You won't see the sunrise or have your favorite breakfast in the morning.

Instead, your family will mourn the sunrise because it means another day without you.

You will never stay up late talking to your friends or have a bonfire on a summer night.

You won't laugh until you cry again, or dance around and be silly.

You won't go on another adventure. You won't drive around under the moonlight and stars.

They'll miss you. They'll cry.

You won't fight with your siblings only to make up minutes later and laugh about it.

You won't get to interrogate your sister's fiancé when the time comes.

You won't be there to wipe away your mother's tears when she finds out that you're gone.

You won't be able to hug the ones that love you while they're waiting to wake up from the nightmare that had become their reality.

You won't be at your grandparents funeral, speaking about the good things they did in their life.

Instead, they will be at yours.

You won't find your purpose in life, the love of your life, get married or raise a family.

You won't celebrate another Christmas, Easter or birthday.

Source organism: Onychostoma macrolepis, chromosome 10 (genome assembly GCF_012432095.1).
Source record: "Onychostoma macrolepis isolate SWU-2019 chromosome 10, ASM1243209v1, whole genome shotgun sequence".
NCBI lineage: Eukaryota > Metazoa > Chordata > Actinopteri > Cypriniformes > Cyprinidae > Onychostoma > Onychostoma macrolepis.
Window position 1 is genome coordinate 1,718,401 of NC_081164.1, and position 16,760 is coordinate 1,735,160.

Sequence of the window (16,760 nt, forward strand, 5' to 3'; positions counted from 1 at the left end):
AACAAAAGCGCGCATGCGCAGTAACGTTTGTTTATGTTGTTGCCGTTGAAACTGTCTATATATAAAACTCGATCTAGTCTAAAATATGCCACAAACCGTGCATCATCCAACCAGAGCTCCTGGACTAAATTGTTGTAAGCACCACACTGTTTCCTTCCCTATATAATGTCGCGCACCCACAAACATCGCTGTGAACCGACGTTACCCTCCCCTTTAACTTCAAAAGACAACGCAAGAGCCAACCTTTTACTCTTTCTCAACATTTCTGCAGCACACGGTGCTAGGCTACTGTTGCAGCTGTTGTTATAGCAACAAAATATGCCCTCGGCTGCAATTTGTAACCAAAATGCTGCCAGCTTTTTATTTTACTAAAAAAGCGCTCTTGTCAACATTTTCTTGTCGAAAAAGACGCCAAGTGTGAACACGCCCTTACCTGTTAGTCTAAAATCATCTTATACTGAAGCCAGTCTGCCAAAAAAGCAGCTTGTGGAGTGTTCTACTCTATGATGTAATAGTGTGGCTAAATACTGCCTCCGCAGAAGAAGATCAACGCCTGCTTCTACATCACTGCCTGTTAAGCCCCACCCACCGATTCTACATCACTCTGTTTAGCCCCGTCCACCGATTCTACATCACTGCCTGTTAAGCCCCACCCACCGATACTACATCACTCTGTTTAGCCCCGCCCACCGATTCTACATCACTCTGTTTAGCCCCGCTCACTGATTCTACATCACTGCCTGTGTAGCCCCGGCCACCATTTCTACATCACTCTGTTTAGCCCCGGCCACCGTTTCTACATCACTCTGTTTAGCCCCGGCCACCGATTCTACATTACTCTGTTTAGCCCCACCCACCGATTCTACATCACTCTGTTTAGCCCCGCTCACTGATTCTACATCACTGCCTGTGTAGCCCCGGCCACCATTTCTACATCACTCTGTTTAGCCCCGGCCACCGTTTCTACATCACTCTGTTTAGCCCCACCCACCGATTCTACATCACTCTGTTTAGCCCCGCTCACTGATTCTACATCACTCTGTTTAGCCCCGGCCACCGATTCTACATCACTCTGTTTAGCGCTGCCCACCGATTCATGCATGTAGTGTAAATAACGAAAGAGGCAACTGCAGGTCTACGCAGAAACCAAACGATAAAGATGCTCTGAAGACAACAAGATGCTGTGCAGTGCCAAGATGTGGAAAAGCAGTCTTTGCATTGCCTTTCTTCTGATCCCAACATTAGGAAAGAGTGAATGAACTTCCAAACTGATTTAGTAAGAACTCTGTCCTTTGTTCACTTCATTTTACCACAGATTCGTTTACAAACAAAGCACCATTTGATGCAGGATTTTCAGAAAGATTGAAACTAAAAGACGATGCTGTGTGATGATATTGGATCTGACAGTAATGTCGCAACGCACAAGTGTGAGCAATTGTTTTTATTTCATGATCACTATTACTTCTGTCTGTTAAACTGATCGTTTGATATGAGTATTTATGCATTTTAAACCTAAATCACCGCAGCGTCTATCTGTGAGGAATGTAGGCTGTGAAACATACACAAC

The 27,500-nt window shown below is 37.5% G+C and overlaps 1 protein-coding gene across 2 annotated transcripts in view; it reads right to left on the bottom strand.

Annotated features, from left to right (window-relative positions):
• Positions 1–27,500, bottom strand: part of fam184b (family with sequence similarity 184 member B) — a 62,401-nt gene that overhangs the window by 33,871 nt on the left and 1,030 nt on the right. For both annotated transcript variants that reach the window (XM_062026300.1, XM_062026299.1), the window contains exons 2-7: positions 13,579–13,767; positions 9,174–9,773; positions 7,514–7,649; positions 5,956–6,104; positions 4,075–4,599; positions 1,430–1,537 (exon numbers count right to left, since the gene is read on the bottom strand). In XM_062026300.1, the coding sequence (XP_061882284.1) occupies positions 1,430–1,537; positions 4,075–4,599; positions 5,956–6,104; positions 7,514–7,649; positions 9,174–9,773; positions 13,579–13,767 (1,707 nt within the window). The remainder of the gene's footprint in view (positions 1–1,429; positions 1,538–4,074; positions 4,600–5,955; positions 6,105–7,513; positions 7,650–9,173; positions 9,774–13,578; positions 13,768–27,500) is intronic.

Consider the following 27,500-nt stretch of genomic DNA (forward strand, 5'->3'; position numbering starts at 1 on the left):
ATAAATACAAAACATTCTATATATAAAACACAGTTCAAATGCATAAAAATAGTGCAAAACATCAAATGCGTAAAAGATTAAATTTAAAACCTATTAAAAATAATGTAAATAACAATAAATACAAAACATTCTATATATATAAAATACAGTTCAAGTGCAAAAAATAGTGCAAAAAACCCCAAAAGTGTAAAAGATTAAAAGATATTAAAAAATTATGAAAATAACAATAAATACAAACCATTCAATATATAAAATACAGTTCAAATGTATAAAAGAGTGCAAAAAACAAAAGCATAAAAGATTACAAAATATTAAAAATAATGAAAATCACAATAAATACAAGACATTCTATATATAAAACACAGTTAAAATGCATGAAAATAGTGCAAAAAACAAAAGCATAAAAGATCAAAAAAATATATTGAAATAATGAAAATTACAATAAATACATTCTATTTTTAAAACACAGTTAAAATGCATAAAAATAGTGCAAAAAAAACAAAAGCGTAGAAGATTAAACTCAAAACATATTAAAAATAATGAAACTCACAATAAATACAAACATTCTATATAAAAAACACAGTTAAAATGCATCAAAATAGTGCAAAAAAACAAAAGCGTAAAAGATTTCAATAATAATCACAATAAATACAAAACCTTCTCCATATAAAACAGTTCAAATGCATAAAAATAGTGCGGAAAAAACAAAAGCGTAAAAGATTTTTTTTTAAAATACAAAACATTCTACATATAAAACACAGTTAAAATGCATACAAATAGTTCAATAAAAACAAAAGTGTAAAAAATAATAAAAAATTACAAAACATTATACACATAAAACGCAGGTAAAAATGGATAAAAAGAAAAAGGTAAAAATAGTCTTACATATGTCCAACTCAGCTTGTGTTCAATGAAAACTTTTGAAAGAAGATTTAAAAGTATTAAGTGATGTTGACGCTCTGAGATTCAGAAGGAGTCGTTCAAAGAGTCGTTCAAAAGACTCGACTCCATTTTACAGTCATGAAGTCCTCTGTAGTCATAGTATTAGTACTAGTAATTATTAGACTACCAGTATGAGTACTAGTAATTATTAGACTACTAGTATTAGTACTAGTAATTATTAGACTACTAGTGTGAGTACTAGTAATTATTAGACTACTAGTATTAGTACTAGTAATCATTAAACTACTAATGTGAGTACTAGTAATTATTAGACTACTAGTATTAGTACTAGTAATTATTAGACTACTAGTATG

You won't turn another year older.

You will never see the places you've always dreamed of seeing.

You will not allow yourself the opportunity to get help.

This will be the last sunset you see.

You'll never see the sky change from a bright blue to purples, pinks, oranges, and yellows meshing together over the landscape again.

If the light has left your eyes and all you see is the darkness, know that it can get better. Let yourself get better.

This is what you will miss if you leave the world today.

This is who will care about you when you are gone.

You can change lives. But I hope it's not at the expense of yours.

We care. People care.

Don't let today be the end.

You don't have to live forever sad. You can be happy. It's not wrong to ask for help.

Thank you for staying. Thank you for fighting.